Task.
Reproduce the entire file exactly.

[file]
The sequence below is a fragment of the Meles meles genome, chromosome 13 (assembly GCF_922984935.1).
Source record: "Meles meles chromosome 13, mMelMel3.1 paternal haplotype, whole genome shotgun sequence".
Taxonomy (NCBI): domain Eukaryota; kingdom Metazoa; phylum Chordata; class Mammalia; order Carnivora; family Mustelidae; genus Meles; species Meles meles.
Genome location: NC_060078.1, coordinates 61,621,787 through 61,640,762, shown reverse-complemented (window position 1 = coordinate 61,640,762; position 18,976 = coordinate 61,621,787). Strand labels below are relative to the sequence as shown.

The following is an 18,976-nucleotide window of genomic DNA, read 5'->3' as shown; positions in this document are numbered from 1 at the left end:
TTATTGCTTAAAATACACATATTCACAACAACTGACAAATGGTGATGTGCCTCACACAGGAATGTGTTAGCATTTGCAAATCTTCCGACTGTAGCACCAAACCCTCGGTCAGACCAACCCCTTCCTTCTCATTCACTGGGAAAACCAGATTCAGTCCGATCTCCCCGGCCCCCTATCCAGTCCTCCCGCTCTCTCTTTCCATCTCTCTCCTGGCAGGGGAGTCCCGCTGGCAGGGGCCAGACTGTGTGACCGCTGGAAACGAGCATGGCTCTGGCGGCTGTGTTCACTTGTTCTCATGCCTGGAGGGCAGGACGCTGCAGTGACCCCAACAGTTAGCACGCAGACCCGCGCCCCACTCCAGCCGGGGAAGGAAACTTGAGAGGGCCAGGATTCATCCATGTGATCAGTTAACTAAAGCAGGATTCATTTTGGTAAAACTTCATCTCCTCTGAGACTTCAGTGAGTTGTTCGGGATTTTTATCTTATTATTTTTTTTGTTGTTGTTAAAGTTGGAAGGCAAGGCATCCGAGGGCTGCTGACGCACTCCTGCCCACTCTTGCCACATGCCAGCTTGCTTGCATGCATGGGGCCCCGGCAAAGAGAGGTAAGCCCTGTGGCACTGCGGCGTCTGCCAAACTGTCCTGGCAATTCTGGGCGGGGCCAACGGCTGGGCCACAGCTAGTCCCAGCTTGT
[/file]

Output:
The sequence below is a fragment of the Meles meles genome, chromosome 13 (assembly GCF_922984935.1).
Source record: "Meles meles chromosome 13, mMelMel3.1 paternal haplotype, whole genome shotgun sequence".
Taxonomy (NCBI): domain Eukaryota; kingdom Metazoa; phylum Chordata; class Mammalia; order Carnivora; family Mustelidae; genus Meles; species Meles meles.
Genome location: NC_060078.1, coordinates 61,621,787 through 61,640,762, shown reverse-complemented (window position 1 = coordinate 61,640,762; position 18,976 = coordinate 61,621,787). Strand labels below are relative to the sequence as shown.

The following is an 18,976-nucleotide window of genomic DNA, read 5'->3' as shown; positions in this document are numbered from 1 at the left end:
TTATTGCTTAAAATACACATATTCACAACAACTGACAAATGGTGATGTGCCTCACACAGGAATGTGTTAGCATTTGCAAATCTTCCGACTGTAGCACCAAACCCTCGGTCAGACCAACCCCTTCCTTCTCATTCACTGGGAAAACCAGATTCAGTCCGATCTCCCCGGCCCCCTATCCAGTCCTCCCGCTCTCTCTTTCCATCTCTCTCCTGGCAGGGGAGTCCCGCTGGCAGGGGCCAGACTGTGTGACCGCTGGAAACGAGCATGGCTCTGGCGGCTGTGTTCACTTGTTCTCATGCCTGGAGGGCAGGACGCTGCAGTGACCCCAACAGTTAGCACGCAGACCCGCGCCCCACTCCAGCCGGGGAAGGAAACTTGAGAGGGCCAGGATTCATCCATGTGATCAGTTAACTAAAGCAGGATTCATTTTGGTAAAACTTCATCTCCTCTGAGACTTCAGTGAGTTGTTCGGGATTTTTATCTTATTATTTTTTTTGTTGTTGTTAAAGTTGGAAGGCAAGGCATCCGAGGGCTGCTGACGCACTCCTGCCCACTCTTGCCACATGCCAGCTTGCTTGCATGCATGGGGCCCCGGCAAAGAGAGGTAAGCCCTGTGGCACTGCGGCGTCTGCCAAACTGTCCTGGCAATTCTGGGCGGGGCCAACGGCTGGGCCACAGCTAGTCCCAGCTTGT